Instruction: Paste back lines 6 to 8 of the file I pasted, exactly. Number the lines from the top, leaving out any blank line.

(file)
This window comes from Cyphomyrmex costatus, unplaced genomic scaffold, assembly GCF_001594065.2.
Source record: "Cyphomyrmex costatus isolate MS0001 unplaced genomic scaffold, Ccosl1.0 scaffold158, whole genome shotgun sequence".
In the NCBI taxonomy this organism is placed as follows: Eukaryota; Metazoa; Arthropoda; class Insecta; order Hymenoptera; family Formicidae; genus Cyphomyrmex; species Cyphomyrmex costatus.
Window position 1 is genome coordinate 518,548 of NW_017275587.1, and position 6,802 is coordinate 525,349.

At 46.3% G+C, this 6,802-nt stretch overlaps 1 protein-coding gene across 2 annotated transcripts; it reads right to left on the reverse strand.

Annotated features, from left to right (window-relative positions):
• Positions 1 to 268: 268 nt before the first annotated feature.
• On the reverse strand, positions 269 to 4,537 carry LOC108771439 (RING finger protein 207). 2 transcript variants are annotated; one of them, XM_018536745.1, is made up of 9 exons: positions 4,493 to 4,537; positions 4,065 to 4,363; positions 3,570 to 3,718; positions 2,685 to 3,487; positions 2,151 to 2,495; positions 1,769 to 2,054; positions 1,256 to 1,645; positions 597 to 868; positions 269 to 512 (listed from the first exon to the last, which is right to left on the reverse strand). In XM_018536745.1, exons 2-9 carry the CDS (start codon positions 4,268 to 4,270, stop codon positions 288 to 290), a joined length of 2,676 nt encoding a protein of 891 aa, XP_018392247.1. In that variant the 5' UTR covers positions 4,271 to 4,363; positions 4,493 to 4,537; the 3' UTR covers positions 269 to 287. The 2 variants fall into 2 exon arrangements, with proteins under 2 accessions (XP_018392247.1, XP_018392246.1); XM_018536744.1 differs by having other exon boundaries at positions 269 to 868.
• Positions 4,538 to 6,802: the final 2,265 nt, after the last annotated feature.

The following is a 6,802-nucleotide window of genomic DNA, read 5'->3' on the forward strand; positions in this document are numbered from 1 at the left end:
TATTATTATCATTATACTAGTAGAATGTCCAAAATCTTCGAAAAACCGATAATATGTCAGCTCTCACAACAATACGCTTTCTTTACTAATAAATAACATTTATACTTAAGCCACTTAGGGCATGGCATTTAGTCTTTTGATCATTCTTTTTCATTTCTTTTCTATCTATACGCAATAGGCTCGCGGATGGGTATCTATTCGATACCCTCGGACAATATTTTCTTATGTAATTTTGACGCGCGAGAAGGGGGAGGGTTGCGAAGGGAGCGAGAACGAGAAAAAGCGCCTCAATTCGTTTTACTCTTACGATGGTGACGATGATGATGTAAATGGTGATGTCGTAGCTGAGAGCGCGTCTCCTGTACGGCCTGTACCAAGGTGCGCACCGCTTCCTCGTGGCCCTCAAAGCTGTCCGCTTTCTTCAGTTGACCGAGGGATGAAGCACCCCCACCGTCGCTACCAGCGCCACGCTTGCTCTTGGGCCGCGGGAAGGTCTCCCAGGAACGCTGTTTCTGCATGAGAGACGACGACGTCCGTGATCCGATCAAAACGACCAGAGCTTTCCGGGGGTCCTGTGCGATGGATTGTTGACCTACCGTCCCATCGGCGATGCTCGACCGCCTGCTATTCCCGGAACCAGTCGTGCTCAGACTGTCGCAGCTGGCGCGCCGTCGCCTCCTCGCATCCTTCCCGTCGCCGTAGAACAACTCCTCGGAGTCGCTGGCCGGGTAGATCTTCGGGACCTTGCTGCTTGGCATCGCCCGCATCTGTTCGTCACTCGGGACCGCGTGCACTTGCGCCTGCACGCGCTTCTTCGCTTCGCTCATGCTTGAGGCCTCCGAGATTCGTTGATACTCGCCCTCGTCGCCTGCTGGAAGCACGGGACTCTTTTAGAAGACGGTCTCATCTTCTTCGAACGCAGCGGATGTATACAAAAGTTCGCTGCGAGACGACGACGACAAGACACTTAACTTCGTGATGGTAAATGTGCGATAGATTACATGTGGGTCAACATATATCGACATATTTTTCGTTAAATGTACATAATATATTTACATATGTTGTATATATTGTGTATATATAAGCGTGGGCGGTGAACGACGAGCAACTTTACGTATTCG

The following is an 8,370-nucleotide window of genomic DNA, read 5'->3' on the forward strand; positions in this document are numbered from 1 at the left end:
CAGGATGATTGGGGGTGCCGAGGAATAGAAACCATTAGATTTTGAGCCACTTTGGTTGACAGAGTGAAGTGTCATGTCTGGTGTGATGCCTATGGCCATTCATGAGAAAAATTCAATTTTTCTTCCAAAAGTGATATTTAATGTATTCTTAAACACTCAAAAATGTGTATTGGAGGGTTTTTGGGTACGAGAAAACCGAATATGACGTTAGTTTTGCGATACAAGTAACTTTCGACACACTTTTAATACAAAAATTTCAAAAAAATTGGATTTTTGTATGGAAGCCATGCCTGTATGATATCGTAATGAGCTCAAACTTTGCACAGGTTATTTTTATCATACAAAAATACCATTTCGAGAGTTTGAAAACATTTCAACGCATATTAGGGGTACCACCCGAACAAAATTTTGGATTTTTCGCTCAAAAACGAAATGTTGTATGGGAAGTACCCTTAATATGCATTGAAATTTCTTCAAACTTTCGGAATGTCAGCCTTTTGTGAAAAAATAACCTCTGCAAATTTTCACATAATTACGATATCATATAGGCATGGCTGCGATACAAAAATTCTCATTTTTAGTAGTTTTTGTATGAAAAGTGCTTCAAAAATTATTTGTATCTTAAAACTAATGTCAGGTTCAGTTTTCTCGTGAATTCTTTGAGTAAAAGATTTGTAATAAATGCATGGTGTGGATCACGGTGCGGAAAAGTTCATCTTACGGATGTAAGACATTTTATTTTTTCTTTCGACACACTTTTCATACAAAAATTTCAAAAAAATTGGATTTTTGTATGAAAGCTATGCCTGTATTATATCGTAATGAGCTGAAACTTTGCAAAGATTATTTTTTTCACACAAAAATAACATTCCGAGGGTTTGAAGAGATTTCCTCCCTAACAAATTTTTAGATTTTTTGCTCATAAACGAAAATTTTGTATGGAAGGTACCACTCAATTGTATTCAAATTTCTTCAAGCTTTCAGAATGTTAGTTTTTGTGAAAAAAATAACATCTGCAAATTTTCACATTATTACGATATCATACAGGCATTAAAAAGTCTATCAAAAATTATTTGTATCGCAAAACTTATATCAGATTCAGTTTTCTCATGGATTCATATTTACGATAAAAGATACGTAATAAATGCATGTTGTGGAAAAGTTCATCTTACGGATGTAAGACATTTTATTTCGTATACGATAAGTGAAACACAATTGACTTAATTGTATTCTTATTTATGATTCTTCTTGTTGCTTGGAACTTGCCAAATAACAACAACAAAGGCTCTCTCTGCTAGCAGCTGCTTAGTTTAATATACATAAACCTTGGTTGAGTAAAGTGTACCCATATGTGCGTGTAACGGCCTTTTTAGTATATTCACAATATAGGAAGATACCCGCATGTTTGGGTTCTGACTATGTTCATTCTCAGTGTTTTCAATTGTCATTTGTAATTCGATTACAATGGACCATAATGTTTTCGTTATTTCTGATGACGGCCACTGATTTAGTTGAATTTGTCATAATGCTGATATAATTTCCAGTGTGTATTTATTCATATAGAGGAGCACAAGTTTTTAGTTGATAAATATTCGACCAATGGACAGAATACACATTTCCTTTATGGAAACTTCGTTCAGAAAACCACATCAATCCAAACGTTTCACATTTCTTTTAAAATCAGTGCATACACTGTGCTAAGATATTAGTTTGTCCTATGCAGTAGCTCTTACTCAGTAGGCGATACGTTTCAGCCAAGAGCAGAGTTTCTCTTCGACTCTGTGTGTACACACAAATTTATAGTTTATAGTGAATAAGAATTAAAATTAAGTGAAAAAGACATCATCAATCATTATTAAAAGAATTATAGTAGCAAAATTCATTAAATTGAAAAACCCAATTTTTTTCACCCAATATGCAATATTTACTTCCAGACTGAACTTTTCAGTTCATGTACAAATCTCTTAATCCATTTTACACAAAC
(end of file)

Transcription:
Annotated features, from left to right (window-relative positions):
• Positions 1 to 268: 268 nt before the first annotated feature.
• On the reverse strand, positions 269 to 4,537 carry LOC108771439 (RING finger protein 207). 2 transcript variants are annotated; one of them, XM_018536745.1, is made up of 9 exons: positions 4,493 to 4,537; positions 4,065 to 4,363; positions 3,570 to 3,718; positions 2,685 to 3,487; positions 2,151 to 2,495; positions 1,769 to 2,054; positions 1,256 to 1,645; positions 597 to 868; positions 269 to 512 (listed from the first exon to the last, which is right to left on the reverse strand). In XM_018536745.1, exons 2-9 carry the CDS (start codon positions 4,268 to 4,270, stop codon positions 288 to 290), a joined length of 2,676 nt encoding a protein of 891 aa, XP_018392247.1. In that variant the 5' UTR covers positions 4,271 to 4,363; positions 4,493 to 4,537; the 3' UTR covers positions 269 to 287. The 2 variants fall into 2 exon arrangements, with proteins under 2 accessions (XP_018392247.1, XP_018392246.1); XM_018536744.1 differs by having other exon boundaries at positions 269 to 868.